Several years ago my husband, my daughter and I did a road trip from Vancouver Island to Ottawa to visit family. We made the decision to drive back to the west coast through the States, a drive that I had never done. It was a pleasant drive for the most part, until we reached South Dakota.
It was at Mount Rushmore that everything really fell apart. It was late in the day and we started to look for a hotel. Now, I should mention that this was about one week before the giant Sturgis, South Dakota bike rally. Every hotel, motel, and campground had doubled their prices in anticipation of the literally thousands of bikers that had already started coming through. None, however, had changed the prices on their signs. Hotels that were advertising rooms for $39 were in fact charging $80 or more. And those were the ones that actually had vacancies! We refused to pay the jacked up rates and in self-righteous umbrage, we decided that Mount Rushmore could do without our presence and we just started to drive.
Now, picture this. Two outraged adults in the front seat of a car completely lacking in aircon driving through South Dakota on the last day of July. In the back seat, with the temperature climbing, dwarfed by suitcases and camping equipment was my daughter getting closer and closer to heat exhaustion. To make matters worse, groups of Hell’s Angels complete with their insignia on the back of their leather jackets drove past us. It just added to our stress.
We kept looking for a hotel but of course we were driving in the direction of Sturgis and the prices kept getting higher. Finally, my daughter piped up from the backseat, “I don’t feel so good.” Reaching back and feeling her head, it was clear she was developing a fever. There was nothing for it but to find a hotel with air conditioning.
We spent the night at a rate of $98 in a very sketchy HoJo with barely sufficient air conditioning, but after a cool shower and a sleep, my daughter woke barely the worse for wear. Nick and I had spent the evening discussing our plans and after an early breakfast, we hit the road going north. We couldn’t wait to get back into Canada.
We crossed the border into North Dakota and stopped for gas. The gas station was at the corner of a 5-way intersection and as we pulled out onto the road we were sure that we drove off onto the right road. About 10 minutes down the “right” road we came to some road construction. We stopped and sat for 20 minutes in the 110 degree weather with (as I mentioned before) no aircon, waiting for the flag-girl to wave the pilot truck on. I won’t describe the whole painful drive, but just put these things together and you can imagine what it was like:
- 40 miles of gravel road
- no aircon = the windows fully down
- choking clouds of dust coming from the pilot truck in front
- continual stops along the way
- creeping along at about 20 mph
You can’t believe how grateful we were when we got off the road and drove into the next town. At least we were grateful until we saw the name of the town, Hettinger. Exactly the opposite direction we intended to go. Let me just say that the swearing that came out of my husband’s mouth was some of the most creative and original cursing I had ever heard.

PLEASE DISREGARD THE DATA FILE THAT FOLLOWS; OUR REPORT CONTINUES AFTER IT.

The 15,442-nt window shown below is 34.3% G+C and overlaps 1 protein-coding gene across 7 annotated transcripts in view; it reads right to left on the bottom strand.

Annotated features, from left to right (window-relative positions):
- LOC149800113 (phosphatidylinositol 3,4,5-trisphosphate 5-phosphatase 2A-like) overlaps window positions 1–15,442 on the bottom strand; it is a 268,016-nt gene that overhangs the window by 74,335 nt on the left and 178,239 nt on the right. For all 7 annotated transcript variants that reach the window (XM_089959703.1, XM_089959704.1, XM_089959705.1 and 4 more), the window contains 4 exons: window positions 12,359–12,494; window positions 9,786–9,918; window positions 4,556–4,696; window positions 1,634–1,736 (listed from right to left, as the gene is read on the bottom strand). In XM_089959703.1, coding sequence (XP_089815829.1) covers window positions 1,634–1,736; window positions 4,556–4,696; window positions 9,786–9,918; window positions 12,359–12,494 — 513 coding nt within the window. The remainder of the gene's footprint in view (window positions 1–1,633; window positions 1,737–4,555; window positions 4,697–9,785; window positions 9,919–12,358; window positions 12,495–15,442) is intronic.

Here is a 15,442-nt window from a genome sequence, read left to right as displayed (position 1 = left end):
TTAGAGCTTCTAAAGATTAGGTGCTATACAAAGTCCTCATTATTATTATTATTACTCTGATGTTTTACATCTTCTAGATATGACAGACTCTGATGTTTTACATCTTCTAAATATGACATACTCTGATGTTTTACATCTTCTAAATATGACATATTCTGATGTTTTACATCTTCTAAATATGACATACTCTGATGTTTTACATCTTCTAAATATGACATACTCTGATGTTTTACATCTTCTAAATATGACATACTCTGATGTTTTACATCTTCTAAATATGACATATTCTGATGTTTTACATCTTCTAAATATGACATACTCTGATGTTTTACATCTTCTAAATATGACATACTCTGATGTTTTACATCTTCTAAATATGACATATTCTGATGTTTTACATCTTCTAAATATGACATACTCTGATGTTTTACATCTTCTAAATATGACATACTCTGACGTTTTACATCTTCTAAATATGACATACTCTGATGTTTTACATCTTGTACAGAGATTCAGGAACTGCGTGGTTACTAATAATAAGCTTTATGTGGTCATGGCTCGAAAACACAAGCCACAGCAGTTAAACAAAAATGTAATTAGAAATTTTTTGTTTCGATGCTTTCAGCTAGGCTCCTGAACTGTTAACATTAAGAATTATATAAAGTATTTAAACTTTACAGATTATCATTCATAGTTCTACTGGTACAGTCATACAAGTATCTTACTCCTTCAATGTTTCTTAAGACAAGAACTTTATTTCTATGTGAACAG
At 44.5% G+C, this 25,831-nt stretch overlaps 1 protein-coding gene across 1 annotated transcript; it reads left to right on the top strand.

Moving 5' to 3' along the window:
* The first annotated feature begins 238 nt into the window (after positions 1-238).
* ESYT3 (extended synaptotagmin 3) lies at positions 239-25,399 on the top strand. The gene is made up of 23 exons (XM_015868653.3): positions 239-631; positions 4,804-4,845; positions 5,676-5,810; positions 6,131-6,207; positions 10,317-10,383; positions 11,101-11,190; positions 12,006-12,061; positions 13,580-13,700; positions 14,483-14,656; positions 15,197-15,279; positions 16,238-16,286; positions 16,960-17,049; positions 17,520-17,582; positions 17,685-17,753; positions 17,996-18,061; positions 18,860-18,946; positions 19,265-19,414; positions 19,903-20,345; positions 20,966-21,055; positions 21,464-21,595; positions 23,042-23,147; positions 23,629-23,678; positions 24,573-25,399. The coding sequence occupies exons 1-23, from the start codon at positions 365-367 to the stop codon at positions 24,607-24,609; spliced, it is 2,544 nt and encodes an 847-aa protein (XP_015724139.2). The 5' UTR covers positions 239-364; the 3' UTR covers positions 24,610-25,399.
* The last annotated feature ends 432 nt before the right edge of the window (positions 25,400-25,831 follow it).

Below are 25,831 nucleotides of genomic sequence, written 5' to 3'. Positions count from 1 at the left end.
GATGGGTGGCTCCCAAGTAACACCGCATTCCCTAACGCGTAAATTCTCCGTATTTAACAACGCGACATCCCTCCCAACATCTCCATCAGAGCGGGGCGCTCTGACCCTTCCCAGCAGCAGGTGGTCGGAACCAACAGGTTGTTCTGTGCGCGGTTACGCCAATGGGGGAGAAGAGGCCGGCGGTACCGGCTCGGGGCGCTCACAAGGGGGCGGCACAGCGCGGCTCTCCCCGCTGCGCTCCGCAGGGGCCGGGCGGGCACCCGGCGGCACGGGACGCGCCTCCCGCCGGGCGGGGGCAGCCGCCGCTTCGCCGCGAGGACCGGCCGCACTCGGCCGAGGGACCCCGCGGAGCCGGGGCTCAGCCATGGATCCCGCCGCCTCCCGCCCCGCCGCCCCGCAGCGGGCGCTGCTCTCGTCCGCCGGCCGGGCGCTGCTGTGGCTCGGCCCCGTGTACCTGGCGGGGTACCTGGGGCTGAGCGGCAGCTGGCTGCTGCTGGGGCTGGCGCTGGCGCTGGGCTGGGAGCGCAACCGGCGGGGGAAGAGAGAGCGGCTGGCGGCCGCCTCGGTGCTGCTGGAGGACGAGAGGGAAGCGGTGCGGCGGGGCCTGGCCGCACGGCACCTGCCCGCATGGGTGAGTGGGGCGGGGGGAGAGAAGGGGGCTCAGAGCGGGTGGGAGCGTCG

He turned the car around and began to go back towards the construction, swearing all the way. Fortunately, I was peering at the map and was able to find a different route that would take us through the small town of Mott. The drive to Mott was silent and tense and when we arrived we all agreed that some lunch and a chance to relax before we went on would be a good idea.
The only place for food was a tiny diner called the Pheasant Café. It was about a third full when we walked in the door and all the chatter stopped as every head turned to face us. ‘Oh no,’ I thought to myself. ‘This is going to be bad.’ We made our way to an empty table amid the stares of the patrons.
The waitress came over with the coffee pot and poured coffee unbidden for Nick and I. “Coke for you hun?” she asked my daughter. “What are you folks doing in Mott?”
“We got a bit lost coming up from South Dakota.”
That was key. The man at the next table leaned over and said, “Hot enough for yah?” Another two men came over to see if they could give us directions. Everyone was friendly. More than friendly. It was a wonderful and unexpected surprise after the past 24 hours.
When we got home I realized that I hadn’t taken any pictures of Mott. I sent an email to the town outlining our story and how Mott had completely restored our faith in the kindness of small town Americans. I also asked if they had any postcards of the town and would they be so kind as to send me one. About two weeks later they began to arrive. For the next three months dozens of postcards and letters from Mott citizens telling me about their lives and families, all of which were grateful for my recognition of how kind their town was. I was confused until one writer mentioned that she had seen my letter in the town newspaper. I answered as many as possible.
Every country has people that are good or bad, honest or untrustworthy, but I will always remember the people of Mott as being some of the kindest and best the US has to offer.
Diane Cacciato Bio:
My name is Diane Cacciato, although I write and take photographs under my maiden name of Gallagher. At age 49 I completed and submitted my first novel, Greenwich List, and was published by Asteroid Publishing as an ebook. I am working on my second novel, La Bastarda di Santa Genevra (working title), and a photo show called “Living Between Two Islands”, the islands being Sicily and Vancouver Island on the west coast of Canada. I am a wife, a mother, a teacher and a librarian. And recently I became a blogger.
Websites that confirm who I am:
and a new one that I am only just starting